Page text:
Gingerbread may be the best known Christmas “bread” in the U.S. Hopefully you’ll enjoy a few bites before the season ends (and send someone an adorable Gingerista gingerbread family that mirrors his or her household).
All are delicious with spiced tea like Constant Comment, which is also available in decaf and green tea versions. You can substitute an unflavored black tea.
If you want to put some spirit into your snack, dessert or tea time, serve the Christmas bread with mulled wine (warm spiced wine) or with a sweet dessert wine, such as Spumante or Moscato.
Gather the goods and invite friends to a special Christmas tea party.
CLASSIC SWEET CHRISTMAS BREADS
Think of these sweet breads as cake.
Stollen, the traditional German christmas cake or “bread.” Photo courtesy The London Hotel, New York City.
Pandoro is a star-shaped yeast bread sprinkled with confectioners’ sugar, created in 19th-century Verona.
Panettone is a Milanese Christmas yeast bread, filled with candied fruits and raisins, that dates to medieval Italy. It is tall, dome-shaped and airy.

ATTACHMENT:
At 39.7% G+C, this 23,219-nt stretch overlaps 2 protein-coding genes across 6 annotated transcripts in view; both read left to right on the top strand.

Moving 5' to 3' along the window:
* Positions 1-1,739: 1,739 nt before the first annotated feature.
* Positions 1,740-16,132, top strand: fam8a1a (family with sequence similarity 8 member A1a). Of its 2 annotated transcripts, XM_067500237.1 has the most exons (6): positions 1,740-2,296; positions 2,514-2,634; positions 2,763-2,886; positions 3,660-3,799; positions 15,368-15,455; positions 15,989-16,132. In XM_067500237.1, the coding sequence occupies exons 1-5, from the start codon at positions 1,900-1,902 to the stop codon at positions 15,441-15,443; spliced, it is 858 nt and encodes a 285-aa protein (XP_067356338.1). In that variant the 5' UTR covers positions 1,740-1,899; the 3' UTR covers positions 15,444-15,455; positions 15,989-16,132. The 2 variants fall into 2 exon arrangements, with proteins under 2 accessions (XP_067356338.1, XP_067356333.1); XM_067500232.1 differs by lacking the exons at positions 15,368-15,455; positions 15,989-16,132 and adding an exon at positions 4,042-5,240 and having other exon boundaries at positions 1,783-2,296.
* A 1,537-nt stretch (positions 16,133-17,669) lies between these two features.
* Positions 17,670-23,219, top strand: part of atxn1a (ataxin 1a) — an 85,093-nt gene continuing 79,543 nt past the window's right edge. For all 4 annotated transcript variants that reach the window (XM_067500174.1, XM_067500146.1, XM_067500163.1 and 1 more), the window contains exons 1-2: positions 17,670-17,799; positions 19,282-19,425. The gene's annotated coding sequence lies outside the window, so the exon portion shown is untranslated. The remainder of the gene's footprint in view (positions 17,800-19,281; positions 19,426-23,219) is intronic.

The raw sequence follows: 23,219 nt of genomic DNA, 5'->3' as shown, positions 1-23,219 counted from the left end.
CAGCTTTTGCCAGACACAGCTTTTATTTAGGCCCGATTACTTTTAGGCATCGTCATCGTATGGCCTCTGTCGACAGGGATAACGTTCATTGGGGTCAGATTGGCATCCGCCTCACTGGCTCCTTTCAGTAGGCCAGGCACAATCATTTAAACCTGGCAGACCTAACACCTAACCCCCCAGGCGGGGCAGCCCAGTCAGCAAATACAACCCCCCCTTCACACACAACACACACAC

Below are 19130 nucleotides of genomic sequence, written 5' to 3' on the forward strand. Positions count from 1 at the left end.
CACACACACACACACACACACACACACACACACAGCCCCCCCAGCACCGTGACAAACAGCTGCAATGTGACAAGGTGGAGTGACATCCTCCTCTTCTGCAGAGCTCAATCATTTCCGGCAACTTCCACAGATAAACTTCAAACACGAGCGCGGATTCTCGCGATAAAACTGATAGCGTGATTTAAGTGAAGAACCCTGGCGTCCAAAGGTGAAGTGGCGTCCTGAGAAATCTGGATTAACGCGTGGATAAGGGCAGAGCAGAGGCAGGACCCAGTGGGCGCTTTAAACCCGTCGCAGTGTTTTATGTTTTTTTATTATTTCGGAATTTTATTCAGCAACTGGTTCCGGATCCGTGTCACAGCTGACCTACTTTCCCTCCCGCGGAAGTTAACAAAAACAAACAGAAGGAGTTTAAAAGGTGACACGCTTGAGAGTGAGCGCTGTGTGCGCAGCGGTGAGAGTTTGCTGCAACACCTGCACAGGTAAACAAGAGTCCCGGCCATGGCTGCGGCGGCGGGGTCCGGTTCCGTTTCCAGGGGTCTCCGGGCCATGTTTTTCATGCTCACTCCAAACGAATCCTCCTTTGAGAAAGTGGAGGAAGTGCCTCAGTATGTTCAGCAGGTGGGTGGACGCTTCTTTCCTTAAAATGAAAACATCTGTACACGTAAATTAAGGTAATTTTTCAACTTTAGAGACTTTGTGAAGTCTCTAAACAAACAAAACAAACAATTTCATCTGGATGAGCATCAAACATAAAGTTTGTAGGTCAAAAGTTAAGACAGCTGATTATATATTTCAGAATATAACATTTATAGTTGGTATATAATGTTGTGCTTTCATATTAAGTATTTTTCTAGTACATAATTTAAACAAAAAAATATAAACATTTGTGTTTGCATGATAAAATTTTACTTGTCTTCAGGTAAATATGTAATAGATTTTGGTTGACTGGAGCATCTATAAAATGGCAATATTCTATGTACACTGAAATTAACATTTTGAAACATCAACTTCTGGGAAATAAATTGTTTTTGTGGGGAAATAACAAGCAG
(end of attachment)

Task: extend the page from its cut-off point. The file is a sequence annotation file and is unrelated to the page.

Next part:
Panforte is short and dense. While the origins of a sweet leavened bread date back to Roman times, this dense mixture of almonds and candied fruit, sweetened with honey and flavored with spices, was born in 12th century Siena. See our favorite panforte (it’s gluten free).
Stollen was created outside of Dresden, Germany, in 1437. It is so prized that the city has trademarked the name, Dresden Stollen. The shape, covered with powdered sugar, is said to represent the diaper of Baby Jesus! See the history of stollen, and how Dresden erroneously claims their bakers invented it.
If you’re in New York City for the holidays, you can stop by The London Bar by Gordon Ramsay at The London Hotel, 151 West 54th Street, not far from Carnegie Hall, Tiffany’s, the Time Warner Center/Columbus Circle and Times Square. Through the holidays, you can enjoy a slice of fresh-made stollen with spiced wine and a side of rum. It’s served daily from 3 p.m. to 11:30 p.m. If you prefer tea, they’ll gladly oblige. (Editor’s Note 2020: Alas, now closed.)